Who wasn’t bewildered by the magnitude and the architectural riches of the South Coast Plaza in Orange County, California, when it first opened in 1967? We were among those filled with admiration for the shining, marble-tiled, majestic alleys of what was then one of the largest shopping malls of the world. (Of course, that is now dwarfed by The Dubai Mall). Today, we remain impressed with the flamboyant style of this cathedral of consumption adorned with the names of the luminaries of the chicest commerce of the globe. Overwhelmed by the Gucci’s, the Tiffany’s and the Louis Vuitton’s, we like to pause and seek some relief from grandeur in a human proportioned asylum, with the reassuring French name, “Marché Moderne.”
Continue reading “When the American Dream Has a Taste of Brie” »



27

Apr

  • pinitbutton The Global Show of Savor
samplesoflocalcuisine 300x225 The Global Show of Savor

Samples of local cuisine

By André Gayot

As the world gets global and progressively engulfs its denizens into a single one-fits-all mold, it’s an encouraging sign that here and there some rebels are proclaiming a personality of their own. Interestingly enough, the affirmation of such an individualism stems from the food, not as a raw material, but from the understanding we have of it and the procedures we invent to process it.

I had the privilege to observe such a comforting manifestation where last week in Puerto Rico when I attended the third annual “Saborea” (Spanish for “Savor” or “taste) event. It takes place along a sandy beach fringed with coconut trees on this American-style Caribbean island. The tropical setting is enough to tell what is reasonable to expect under these latitudes. Indeed, location, tradition, and production determine ipso facto the limits of the gastronomy. But imagination, this essential human addition, can transcend—or not—the regional capacities.

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L20 the Place to Go

on March 09th, 2010
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09

Mar

  • pinitbutton L20 the Place to Go
14 300x225 L20 the Place to Go

Poire Belle-Hélène: poached pear, pistachio, ginger & chocolate sauce.

By Andre Gayot

 

Hey Laurent, isn’t there a better way to let us know that this is a fish-oriented restaurant — and an excellent one for that matter — than this esoteric acronym of L20? L is for Laurent, we understand, and replaces the H which is half of the chemical symbol of water, H20.

 

But Laurent, you have nothing to do with chemistry except maybe when, with a funny allusion, you mock the molecular cuisine concealing your succulent foie gras under a cloud of sugar candy. Moreover, you make it difficult for the search engines to find this elegant and worthy eatery hidden in the chic Lincoln Park West area of Chicago in the databases of good restaurants, a pity for the uninformed who will miss a memorable dinner in this serene, almost spa-like space filled with Makassar ebony columns, plush couches and white leather chairs. The single onyx two-top has “it table” status written all over it.

 

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04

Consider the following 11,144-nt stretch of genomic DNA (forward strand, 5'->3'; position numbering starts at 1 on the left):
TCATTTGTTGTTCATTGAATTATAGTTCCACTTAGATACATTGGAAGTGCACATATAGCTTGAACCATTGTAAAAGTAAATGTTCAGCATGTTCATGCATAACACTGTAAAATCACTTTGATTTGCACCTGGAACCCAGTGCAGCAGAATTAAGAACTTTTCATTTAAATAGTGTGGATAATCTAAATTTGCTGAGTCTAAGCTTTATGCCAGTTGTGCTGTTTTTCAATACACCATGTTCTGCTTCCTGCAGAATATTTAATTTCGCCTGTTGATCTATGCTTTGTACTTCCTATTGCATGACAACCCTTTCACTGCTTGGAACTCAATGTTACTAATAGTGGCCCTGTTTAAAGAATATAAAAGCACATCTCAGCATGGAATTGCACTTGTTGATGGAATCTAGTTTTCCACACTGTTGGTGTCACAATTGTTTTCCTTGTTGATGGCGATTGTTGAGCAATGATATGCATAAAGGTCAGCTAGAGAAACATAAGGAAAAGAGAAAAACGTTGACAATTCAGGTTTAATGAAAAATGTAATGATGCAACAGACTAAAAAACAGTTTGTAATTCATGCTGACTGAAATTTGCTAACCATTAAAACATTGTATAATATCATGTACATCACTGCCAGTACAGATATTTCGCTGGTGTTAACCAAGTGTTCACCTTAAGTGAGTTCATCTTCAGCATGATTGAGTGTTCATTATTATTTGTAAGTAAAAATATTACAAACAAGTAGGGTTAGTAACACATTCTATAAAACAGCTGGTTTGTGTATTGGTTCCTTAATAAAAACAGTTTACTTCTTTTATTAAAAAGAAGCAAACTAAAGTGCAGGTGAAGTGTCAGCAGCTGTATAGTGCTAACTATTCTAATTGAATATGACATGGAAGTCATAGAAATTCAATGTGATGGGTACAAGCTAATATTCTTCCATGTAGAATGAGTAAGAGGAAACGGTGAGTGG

Feb

  • pinitbutton Alinea, Unlike Any Other Restaurant
img 0730 1 300x230 Alinea, Unlike Any Other Restaurant

Sour cream with sorrel, smoked salmon and pink pepper dish, featured in Chef Grant Achatz's Alinea Cookbook

By André Gayot

 

 

 

The name says it all. In the course of the unwinding world story, an “alinea” would mark the arrival of a new event of an idea of a philosophy. If the surging concept flies, it may be the beginning of a new episode. Alinea situates itself in a sphere in a forthcoming era to succeed the times of the inns, restaurants, brasseries, taverns, bistros, posadas, trattorias, eateries as we have known them so far. So be prepared: Alinea is not a restaurant like another chic restaurant; Alinea is like no other restaurant in the Americas, period.

 

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  • pinitbutton Of the Good Use of Math in the Hospitality Industry
img 21831 262x300 Of the Good Use of Math in the Hospitality Industry

The Nautilus shell, 450 million years old is still a mystery and an inspiration for mathematicians

By Andre Gayot

 

Usually, hotel meeting rooms bear grandiose names like “The Imperial Room” or “The Majestic Room.” But in The Indigo, a San Diego boutique hotel, their modest function space is dubbed “The Fibonacci Room.” Many visitors would immediately assume the Italian name in such a location refers to some variety of pizza.

 

Shame on us! We should be taught in first grade to pay respect to the genius Fibonacci (1175-1250), whose real name was Leonardo Pisano, who changed our lives when he changed the way we represent numbers way back in the XII, I mean 12th century. Fibonacci helped the world to adopt Arabic numerals instead of the Roman numbers that were then in use. He also popularized the use of the figure zero despite the resistance of the traditionalists, who, as usual, did not understand the concept and were up in arms against it. Hey! Zeros and ones: does that ring a bell for you, computer nerds?

Continue reading “Of the Good Use of Math in the Hospitality Industry” »